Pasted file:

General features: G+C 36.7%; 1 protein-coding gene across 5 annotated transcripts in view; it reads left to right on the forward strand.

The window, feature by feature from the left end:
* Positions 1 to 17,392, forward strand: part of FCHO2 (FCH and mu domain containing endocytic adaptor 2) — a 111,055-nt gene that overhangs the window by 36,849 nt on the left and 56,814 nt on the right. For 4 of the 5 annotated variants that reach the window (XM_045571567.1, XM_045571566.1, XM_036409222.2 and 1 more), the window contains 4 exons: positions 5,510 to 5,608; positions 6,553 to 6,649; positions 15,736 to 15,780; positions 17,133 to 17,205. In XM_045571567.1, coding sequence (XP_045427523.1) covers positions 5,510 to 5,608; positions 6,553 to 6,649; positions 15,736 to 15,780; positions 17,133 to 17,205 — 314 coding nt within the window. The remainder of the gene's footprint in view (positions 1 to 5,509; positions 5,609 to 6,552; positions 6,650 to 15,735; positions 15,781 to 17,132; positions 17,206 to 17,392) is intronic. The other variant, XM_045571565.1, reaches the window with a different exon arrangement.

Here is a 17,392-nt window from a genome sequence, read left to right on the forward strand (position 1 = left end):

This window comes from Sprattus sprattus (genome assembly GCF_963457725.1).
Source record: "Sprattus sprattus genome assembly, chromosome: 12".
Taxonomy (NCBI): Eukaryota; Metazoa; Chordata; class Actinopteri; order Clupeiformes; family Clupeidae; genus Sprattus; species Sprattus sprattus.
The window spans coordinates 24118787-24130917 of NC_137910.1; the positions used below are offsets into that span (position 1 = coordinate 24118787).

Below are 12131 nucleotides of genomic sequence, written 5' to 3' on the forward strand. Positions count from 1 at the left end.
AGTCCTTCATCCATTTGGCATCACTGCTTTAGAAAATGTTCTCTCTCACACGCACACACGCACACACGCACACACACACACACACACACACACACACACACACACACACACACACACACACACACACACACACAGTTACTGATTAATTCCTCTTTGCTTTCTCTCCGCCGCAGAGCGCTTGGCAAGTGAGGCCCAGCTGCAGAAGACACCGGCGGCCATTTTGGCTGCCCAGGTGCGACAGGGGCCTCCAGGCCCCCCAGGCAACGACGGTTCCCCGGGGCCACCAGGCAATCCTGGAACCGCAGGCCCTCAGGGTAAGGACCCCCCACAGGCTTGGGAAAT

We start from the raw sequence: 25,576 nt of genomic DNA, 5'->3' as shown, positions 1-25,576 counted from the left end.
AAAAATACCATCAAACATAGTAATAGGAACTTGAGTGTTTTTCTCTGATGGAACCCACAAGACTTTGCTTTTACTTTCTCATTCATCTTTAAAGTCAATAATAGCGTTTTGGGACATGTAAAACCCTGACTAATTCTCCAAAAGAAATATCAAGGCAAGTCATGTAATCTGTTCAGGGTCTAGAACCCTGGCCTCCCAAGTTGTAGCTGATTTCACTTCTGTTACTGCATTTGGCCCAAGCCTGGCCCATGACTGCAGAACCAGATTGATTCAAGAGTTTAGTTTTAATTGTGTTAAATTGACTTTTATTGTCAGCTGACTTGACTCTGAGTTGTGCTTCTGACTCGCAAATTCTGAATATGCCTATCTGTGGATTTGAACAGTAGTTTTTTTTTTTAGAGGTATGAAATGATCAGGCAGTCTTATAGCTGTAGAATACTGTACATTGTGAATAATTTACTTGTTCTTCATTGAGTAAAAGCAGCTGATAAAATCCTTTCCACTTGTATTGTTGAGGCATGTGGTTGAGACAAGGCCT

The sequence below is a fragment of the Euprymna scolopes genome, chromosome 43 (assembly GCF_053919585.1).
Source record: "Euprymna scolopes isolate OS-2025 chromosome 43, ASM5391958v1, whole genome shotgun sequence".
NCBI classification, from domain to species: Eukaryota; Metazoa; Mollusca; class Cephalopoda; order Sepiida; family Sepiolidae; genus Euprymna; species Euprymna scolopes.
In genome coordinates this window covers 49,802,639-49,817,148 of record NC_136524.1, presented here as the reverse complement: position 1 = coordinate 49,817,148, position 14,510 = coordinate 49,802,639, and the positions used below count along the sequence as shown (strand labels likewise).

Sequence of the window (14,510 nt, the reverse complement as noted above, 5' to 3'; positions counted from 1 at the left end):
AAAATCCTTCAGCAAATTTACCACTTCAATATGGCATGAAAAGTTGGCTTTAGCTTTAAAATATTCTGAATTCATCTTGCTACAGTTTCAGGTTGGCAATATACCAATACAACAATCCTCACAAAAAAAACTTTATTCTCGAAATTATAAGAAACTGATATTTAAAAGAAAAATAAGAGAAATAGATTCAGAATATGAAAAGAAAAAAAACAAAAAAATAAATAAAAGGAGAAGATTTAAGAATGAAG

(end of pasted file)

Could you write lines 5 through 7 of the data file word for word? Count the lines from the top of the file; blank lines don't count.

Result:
This window comes from Sprattus sprattus (genome assembly GCF_963457725.1).
Source record: "Sprattus sprattus genome assembly, chromosome: 12".
Taxonomy (NCBI): Eukaryota; Metazoa; Chordata; class Actinopteri; order Clupeiformes; family Clupeidae; genus Sprattus; species Sprattus sprattus.